All the King’s men: Tribute artists put best blue suede shoes forward

Thomas Wells | Buy at photos.djournal.com Tupelo's Jack Curtis opened Friday's first round of the Ultimate Elvis Tribute Artist Competition, so he was able to relax with his guitar in a dressing room at BancorpSouth Arena.

Thomas Wells | Buy at photos.djournal.com
Tupelo’s Jack Curtis opened Friday’s first round of the Ultimate Elvis Tribute Artist Competition, so he was able to relax with his guitar in a dressing room at BancorpSouth Arena.

By M. Scott Morris

Daily Journal

TUPELO – Fans got caught up in the action from the start of the first round of the Ultimate Elvis Tribute Artist Competition at BancorpSouth Arena on Friday.

“I knew they would be ready. I knew they would be ready for the first song,” said 51-year-old Jack Curtis, a Tupelo resident and tribute artist. “They were here and they were ready to wake up at 10 in the morning and get a dose of Elvis. That’s better than coffee with caffeine.”

Imagine those words coming from an extremely winded man because he’d just stepped off stage after a vigorous version of “Suspicious Minds” that had audience members whooping and clapping along.

Thomas Wells | Buy at photos.djournal.com Cody Wise of Franklinton, Louisiana, strikes an Elvis-inspired pose on the BancorpSouth Arena stage on Friday.

Thomas Wells | Buy at photos.djournal.com
Cody Wise of Franklinton, Louisiana, strikes an Elvis-inspired pose on the BancorpSouth Arena stage on Friday.

Curtis is one of 21 men vying for a shot at $3,500, a guitar and an Elvis statue. More importantly, the winner of the competition, who will be crowned today, will represent Elvis’ hometown during competition finals in Memphis.

This is Curtis’ second year in a row to compete.

Last year he reached the semi-final round. He said he put in extra preparation this year.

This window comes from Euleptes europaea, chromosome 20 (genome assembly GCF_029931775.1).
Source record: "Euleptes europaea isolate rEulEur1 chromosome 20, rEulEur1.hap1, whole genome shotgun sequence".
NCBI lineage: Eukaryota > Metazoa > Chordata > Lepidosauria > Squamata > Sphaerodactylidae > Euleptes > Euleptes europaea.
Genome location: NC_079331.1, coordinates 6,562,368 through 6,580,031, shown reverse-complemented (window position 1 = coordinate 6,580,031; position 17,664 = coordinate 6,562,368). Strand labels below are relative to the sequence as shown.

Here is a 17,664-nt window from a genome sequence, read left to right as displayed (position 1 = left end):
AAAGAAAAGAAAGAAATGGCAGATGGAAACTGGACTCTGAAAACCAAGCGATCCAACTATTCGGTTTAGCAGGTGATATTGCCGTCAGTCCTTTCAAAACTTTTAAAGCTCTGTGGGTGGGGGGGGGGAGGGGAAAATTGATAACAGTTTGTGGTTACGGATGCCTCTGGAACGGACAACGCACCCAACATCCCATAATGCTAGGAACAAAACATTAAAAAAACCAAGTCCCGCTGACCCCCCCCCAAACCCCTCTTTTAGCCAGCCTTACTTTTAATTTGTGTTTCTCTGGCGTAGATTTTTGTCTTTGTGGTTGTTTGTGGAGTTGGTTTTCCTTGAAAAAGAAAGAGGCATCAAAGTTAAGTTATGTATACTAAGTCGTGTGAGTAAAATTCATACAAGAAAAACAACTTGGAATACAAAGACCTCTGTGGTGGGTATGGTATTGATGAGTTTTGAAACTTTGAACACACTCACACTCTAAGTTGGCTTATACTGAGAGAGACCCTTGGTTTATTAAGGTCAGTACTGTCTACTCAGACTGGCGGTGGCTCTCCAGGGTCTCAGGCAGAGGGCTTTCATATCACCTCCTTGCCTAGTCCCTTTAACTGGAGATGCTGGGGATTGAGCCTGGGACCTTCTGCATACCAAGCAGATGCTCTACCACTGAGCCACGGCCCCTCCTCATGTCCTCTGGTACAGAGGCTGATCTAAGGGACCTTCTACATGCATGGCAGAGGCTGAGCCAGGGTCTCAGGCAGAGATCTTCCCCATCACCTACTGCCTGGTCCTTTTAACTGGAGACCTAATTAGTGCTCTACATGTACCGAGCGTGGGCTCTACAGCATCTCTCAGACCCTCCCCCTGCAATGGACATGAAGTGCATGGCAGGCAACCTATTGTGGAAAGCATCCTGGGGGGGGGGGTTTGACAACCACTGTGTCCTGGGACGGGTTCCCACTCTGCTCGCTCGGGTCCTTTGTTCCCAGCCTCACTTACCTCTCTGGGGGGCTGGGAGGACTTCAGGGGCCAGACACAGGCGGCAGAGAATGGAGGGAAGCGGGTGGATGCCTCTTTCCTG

“I’ll tell you, people don’t realize what goes into a performance. You’ve got to do your makeup. You’ve got to do your hair,” he said. “You’ve got to stretch your muscles all the way to your toes – even your tongue. You have to stretch everything.”

Len Bull, 57, of Belleville, Illinois, plays trumpet for the EAS Band. He’s backed up tribute artists at numerous competitions, including the finals in Memphis, and he knows what it takes to win.

“It’s that whole charisma going out to the audience,” he said. “The judges can see and the fans can see. The band reacts to it, too.”

Several in the audience kept their own tallies along with the judges. Glenn Bowles from Hamilton, Ohio, said he was counting on having Elvis-savvy fans in Tupelo when he chose to perform “Long Black Limousine.”

“That song is a little more obscure. It’s not a big hit,” Bowles said, “but with a Tupelo crowd you can get away with it because they know.”

His custom-made black suit with red scarf from the same era as the song also helped Bowles feel comfortable.

“It’s the whole look,” he said. “That’s part of it, too.”

Jake Rowley, 18, of Nederland, Texas, knows about clothes making the man. He’d craved a gold lamé Elvis jacket but didn’t have the money to buy one, so his brother saved up and gave it as a Christmas present.

“I felt like it must’ve felt when the Colonel gave it to Elvis,” Rowley said.

He was supposed to be at his high school graduation on Thursday night, but came to Tupelo to be ready to perform “I Want You, I Need You, I Love You” to an adoring Tupelo crowd.

“I wasn’t too popular in high school, anyway, so this is better,” he said.

Eric Schneider, 40, of Newnan, Georgia, got to perform one of his favorite Elvis songs, “Kentucky Rain.”

He saw someone do an Elvis parody in the 1990s and took offense. He vowed that if he ever performed as the King of Rock ’n’ Roll, he’d do it right.

Schneider was inspired by another tribute artist in 2007 and began his career, but deeper inspiration came from childhood visits with his grandmother.

“She had a big record collection,” Schneider said, “but we only got to listen to it when my grandfather was out of the house. He didn’t approve of Elvis.”

Before his performance of “Polk Salad Annie,” 21-year-old Josh Davis of Sulphur Springs, Texas, had his supporters on his mind, as he peeked through black curtains and scanned the audience.

“I was just checking the crowd and making sure they were OK, making sure they were in their seats,” he said.

During those jittery moments before it was his time to shine, Davis was one of several backstage tribute artists who silently mouthed the words to “Suspicious Minds” during Curtis’ performance.

Davis said he believes Elvis’ Christian faith contributed to the enduring legacy that brought performers and audience members together in Tupelo this weekend.

“Plus, he loved his fans,” Davis said. “He definitely loved the people, and they loved him back.”

scott.morris@journalinc.com